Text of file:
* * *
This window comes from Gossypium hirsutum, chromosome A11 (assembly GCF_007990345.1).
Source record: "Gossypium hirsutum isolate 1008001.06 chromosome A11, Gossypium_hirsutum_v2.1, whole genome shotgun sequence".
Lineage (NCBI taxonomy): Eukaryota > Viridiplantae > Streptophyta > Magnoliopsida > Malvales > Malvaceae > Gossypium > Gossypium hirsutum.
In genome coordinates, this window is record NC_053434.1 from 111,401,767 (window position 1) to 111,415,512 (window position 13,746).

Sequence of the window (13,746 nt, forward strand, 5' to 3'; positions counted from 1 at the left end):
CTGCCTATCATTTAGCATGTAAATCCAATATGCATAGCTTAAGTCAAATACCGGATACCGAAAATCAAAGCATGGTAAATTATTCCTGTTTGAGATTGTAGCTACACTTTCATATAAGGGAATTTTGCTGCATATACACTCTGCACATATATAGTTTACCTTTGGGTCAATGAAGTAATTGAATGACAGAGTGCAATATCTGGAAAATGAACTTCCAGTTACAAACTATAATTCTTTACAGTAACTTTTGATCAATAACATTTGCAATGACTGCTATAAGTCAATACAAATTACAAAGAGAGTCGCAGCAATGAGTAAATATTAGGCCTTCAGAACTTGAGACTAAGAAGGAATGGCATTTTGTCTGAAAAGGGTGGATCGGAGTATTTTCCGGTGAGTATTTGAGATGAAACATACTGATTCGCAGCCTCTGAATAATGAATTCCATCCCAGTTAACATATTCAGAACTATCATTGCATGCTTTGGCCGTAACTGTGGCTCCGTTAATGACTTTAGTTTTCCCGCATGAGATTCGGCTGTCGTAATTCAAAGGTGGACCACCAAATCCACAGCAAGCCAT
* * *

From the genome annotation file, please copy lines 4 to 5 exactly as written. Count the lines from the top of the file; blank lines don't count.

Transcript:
In genome coordinates, this window is record NC_053434.1 from 111,401,767 (window position 1) to 111,415,512 (window position 13,746).

Sequence of the window (13,746 nt, forward strand, 5' to 3'; positions counted from 1 at the left end):